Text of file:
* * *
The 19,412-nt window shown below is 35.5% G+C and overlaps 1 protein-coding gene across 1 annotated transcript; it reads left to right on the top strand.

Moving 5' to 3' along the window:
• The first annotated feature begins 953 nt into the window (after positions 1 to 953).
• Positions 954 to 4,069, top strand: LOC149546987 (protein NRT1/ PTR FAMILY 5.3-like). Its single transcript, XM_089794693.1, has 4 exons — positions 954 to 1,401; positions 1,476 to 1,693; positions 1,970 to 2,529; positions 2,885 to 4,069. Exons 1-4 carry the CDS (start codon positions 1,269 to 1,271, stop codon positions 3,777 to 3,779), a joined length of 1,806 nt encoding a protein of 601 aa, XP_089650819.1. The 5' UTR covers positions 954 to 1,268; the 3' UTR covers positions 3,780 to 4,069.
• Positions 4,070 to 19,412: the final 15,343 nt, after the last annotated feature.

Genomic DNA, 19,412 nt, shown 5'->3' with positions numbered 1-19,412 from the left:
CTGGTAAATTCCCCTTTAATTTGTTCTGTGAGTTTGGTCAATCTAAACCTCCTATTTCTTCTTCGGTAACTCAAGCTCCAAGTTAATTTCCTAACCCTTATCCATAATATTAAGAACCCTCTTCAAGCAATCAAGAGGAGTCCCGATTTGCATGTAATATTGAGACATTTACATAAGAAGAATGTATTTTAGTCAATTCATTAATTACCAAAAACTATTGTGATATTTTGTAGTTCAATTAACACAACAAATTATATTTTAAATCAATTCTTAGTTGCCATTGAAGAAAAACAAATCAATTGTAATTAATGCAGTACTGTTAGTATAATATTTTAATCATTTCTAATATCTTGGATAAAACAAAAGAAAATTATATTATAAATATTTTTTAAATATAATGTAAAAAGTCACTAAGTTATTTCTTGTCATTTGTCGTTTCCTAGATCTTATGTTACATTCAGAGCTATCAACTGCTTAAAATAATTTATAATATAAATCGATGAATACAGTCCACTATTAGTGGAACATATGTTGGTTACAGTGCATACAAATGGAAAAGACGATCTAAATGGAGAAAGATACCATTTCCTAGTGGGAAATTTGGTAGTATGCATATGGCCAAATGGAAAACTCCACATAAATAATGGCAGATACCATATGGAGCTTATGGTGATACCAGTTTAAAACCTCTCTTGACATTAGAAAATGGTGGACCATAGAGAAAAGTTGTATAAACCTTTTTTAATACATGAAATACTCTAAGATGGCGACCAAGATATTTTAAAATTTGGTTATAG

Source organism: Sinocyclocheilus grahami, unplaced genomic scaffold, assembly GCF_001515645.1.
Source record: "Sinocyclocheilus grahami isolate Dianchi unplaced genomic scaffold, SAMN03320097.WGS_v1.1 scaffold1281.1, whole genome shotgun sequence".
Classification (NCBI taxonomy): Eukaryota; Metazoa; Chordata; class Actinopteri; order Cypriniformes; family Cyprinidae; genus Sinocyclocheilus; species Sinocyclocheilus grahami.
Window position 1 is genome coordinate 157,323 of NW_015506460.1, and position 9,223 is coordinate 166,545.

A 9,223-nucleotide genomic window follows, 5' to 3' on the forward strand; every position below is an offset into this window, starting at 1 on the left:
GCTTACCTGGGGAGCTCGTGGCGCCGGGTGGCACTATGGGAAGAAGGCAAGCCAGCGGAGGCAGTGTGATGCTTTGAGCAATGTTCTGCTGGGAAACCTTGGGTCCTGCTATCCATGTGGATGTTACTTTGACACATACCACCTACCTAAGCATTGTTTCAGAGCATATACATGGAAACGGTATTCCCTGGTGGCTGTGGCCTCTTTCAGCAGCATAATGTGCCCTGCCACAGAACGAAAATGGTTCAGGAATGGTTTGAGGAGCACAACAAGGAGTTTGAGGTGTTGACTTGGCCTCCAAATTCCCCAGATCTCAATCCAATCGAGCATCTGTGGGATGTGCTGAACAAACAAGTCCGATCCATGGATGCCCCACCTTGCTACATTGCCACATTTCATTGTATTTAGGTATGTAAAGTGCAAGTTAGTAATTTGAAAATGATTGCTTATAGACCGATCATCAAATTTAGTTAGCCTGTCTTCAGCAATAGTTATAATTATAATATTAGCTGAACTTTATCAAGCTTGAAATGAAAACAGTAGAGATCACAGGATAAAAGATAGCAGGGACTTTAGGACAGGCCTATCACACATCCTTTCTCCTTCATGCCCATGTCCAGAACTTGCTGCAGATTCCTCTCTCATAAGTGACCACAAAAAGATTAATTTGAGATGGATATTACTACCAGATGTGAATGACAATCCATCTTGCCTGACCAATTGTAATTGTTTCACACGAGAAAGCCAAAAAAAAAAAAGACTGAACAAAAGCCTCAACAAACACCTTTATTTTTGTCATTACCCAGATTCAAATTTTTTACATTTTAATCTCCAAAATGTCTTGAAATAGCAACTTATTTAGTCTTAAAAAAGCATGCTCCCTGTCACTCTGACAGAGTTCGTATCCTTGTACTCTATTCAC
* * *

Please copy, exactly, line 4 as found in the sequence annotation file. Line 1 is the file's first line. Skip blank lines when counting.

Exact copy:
• Positions 954 to 4,069, top strand: LOC149546987 (protein NRT1/ PTR FAMILY 5.3-like). Its single transcript, XM_089794693.1, has 4 exons — positions 954 to 1,401; positions 1,476 to 1,693; positions 1,970 to 2,529; positions 2,885 to 4,069. Exons 1-4 carry the CDS (start codon positions 1,269 to 1,271, stop codon positions 3,777 to 3,779), a joined length of 1,806 nt encoding a protein of 601 aa, XP_089650819.1. The 5' UTR covers positions 954 to 1,268; the 3' UTR covers positions 3,780 to 4,069.